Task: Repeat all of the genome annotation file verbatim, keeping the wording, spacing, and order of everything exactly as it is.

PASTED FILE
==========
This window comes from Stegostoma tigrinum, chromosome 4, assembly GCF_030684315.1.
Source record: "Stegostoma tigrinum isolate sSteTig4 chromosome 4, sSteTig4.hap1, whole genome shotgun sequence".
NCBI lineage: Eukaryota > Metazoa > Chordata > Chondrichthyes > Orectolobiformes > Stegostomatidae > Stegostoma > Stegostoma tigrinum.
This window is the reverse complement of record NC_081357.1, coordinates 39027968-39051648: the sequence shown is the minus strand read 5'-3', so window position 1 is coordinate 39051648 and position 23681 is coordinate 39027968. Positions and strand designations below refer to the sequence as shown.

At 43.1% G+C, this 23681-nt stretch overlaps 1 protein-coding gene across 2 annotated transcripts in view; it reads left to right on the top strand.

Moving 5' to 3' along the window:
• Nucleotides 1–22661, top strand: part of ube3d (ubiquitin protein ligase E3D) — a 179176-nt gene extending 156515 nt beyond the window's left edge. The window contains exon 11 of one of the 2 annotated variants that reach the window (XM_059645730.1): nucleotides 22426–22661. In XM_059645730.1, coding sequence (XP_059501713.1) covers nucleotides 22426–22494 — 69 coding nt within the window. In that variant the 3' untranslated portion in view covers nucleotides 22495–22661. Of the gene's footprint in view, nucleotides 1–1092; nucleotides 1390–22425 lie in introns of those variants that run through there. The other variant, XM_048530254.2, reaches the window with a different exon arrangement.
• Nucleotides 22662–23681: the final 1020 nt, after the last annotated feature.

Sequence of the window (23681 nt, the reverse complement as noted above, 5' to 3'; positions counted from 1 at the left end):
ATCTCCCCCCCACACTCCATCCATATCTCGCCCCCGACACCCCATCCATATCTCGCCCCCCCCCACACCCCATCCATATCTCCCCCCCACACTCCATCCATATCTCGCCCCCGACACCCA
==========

This window comes from Stegostoma tigrinum, chromosome 4, assembly GCF_030684315.1.
Source record: "Stegostoma tigrinum isolate sSteTig4 chromosome 4, sSteTig4.hap1, whole genome shotgun sequence".
NCBI lineage: Eukaryota > Metazoa > Chordata > Chondrichthyes > Orectolobiformes > Stegostomatidae > Stegostoma > Stegostoma tigrinum.
This window is the reverse complement of record NC_081357.1, coordinates 39027968-39051648: the sequence shown is the minus strand read 5'-3', so window position 1 is coordinate 39051648 and position 23681 is coordinate 39027968. Positions and strand designations below refer to the sequence as shown.

At 43.1% G+C, this 23681-nt stretch overlaps 1 protein-coding gene across 2 annotated transcripts in view; it reads left to right on the top strand.

Moving 5' to 3' along the window:
• Nucleotides 1–22661, top strand: part of ube3d (ubiquitin protein ligase E3D) — a 179176-nt gene extending 156515 nt beyond the window's left edge. The window contains exon 11 of one of the 2 annotated variants that reach the window (XM_059645730.1): nucleotides 22426–22661. In XM_059645730.1, coding sequence (XP_059501713.1) covers nucleotides 22426–22494 — 69 coding nt within the window. In that variant the 3' untranslated portion in view covers nucleotides 22495–22661. Of the gene's footprint in view, nucleotides 1–1092; nucleotides 1390–22425 lie in introns of those variants that run through there. The other variant, XM_048530254.2, reaches the window with a different exon arrangement.
• Nucleotides 22662–23681: the final 1020 nt, after the last annotated feature.

Sequence of the window (23681 nt, the reverse complement as noted above, 5' to 3'; positions counted from 1 at the left end):
ATCTCCCCCCCACACTCCATCCATATCTCGCCCCCGACACCCCATCCATATCTCGCCCCCCCCCACACCCCATCCATATCTCCCCCCCACACTCCATCCATATCTCGCCCCCGACACCCA